Deferred Interest and Amortization

Of course, if you only make the minimum payment each month, you are not paying all of the interest that is currently due that month. You are deferring some of the interest that is currently due on the loan so you will have to pay it later. The lender keeps track of this deferred interest by adding it to the loan and the loan balance gets larger. Neither you nor the lender wants this to continue forever, so your minimum payment increases a bit each year.

The payment cap on the loan is 7.5%, which also has nothing to do with the interest rate. All it means is the most your minimum payment can increase from one year to the next is seven and a half percent. For example, if your minimum payment is $1000 this year, next year the most it could be is $1075. This continues each year until your payment is approximately equal to the payment at the full note rate.

Just in case, there are fail-safes built into the loan. If you continue making only the minimum payment and your current balance ever reaches 110% of the beginning balance, the loan is re-amortized to make sure you pay it off in thirty years (or forty years, whichever option you chose). Every five years the loan is re-amortized to make sure it pays off within the term of the loan.

Stated Income and Other Features

Many COFI lenders allow Homebuyers with good credit to apply without documenting their income, assets, or source of down payment. Of course, you have to make a twenty or twenty-five percent down payment on your home purchase. This is helpful for self-employed borrowers or those who have jobs where it is difficult to document their income. Plus, some people just do not like the bother of supplying W2 forms, tax returns and pay-stubs. Anyway, it makes for a quick and easy loan approval.

Sub-Prime COFI ARMs

Some people have less than perfect credit and they are used to being charged outrageous rates for past problems. Some COFI lenders offer this same loan but have a slightly higher starting payment and a higher margin. The end result is that your interest rate would be about one percent higher.

Who Should Get This Loan?

Most people who get the COFI ARM are purchasing a home between $300,000 and $650,000, but it is not limited to that. It is a real favorite of those working in the financial industry and those with higher incomes. One reason these groups like this particular loan is because they consider any deferred interest to be an extended loan at a very attractive rate. By making the minimum payment, they can do other things with the money.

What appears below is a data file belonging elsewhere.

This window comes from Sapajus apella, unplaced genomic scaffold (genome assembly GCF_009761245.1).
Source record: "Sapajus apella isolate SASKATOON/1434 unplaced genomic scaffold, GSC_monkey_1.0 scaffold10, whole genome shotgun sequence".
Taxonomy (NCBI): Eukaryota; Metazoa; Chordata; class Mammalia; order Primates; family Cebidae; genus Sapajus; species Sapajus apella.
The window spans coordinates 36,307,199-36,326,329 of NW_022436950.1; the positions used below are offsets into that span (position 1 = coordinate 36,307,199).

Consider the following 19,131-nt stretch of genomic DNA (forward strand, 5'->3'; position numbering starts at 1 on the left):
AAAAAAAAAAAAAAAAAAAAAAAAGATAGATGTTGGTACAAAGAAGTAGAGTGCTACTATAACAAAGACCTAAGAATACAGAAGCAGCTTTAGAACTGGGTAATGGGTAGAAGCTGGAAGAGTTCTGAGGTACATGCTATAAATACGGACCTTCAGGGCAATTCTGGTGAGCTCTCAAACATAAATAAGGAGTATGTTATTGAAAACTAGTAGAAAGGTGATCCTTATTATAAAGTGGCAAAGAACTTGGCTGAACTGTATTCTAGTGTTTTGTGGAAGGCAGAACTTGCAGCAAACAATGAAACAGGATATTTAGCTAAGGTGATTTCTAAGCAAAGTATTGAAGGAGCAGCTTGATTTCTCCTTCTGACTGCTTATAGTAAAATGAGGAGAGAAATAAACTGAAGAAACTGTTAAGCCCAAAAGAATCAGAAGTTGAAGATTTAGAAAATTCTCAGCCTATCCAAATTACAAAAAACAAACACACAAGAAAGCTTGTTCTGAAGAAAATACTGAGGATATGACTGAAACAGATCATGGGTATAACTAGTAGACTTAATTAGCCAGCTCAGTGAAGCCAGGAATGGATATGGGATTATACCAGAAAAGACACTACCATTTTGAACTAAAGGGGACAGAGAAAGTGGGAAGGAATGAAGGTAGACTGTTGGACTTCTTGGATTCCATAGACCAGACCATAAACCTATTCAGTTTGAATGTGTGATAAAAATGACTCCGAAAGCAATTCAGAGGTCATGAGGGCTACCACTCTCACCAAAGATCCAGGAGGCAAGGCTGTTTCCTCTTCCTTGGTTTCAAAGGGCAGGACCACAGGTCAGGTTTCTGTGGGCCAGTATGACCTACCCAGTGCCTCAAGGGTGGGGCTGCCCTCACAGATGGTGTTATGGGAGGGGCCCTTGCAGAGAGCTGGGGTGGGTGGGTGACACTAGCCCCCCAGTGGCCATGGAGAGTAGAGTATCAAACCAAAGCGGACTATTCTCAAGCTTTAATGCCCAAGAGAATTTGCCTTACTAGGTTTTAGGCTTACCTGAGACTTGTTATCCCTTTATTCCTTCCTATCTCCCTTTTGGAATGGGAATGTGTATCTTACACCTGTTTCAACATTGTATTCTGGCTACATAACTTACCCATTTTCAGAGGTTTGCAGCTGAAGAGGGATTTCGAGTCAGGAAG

Homebuyers whose income has peaks and valleys, such as self-employed or commissioned salespeople also like the loan, because it provides flexibility in the monthly payment. During a slow month they can make the minimum payment if they choose.

Another reason borrowers like the loan is because it allows for tax planning. The borrower can defer interest payments and at the end of the year, analyze their tax situation. If it serves their tax interests, they can make a lump sum payment toward any interest that has been deferred and deduct it for tax purposes.

Skipping the Starter Home or Move-Up Home

If you’re buying a home with the intention of living in it for only a few years before you move up to a bigger home, the COFI ARM makes sense, too. With this loan and its low start payment you can often qualify for a larger home than you can when applying for a fixed rate loan. This allows you to skip the intermediate purchase and move up immediately to the home you really want, which makes more sense and saves you money.

If you buy a home then sell it to move up to a bigger home, you are going to have to pay a REALTOR’S® commissions and closing costs. On a $300,000 house, this would be around $25,000. If you skip buying that home and buy the home you really want, you save that money. Plus, you save money in another way. Say you live in your intermediate purchase for five years, then move up and buy another home with another thirty-year mortgage. That is thirty-five years of home loans. If you buy your ideal home now, you save five years of mortgage payments. Depending on your loan amount, that can be a lot of cash.

Conclusion

So, when rates start going up this is an attractive alternative to a fixed rate mortgage. It even makes sense for some borrowers when rates are low. Something we also did not mention is that most COFI lenders also give you a fourth option on your monthly mortgage statement, which allows you to pay it off quicker.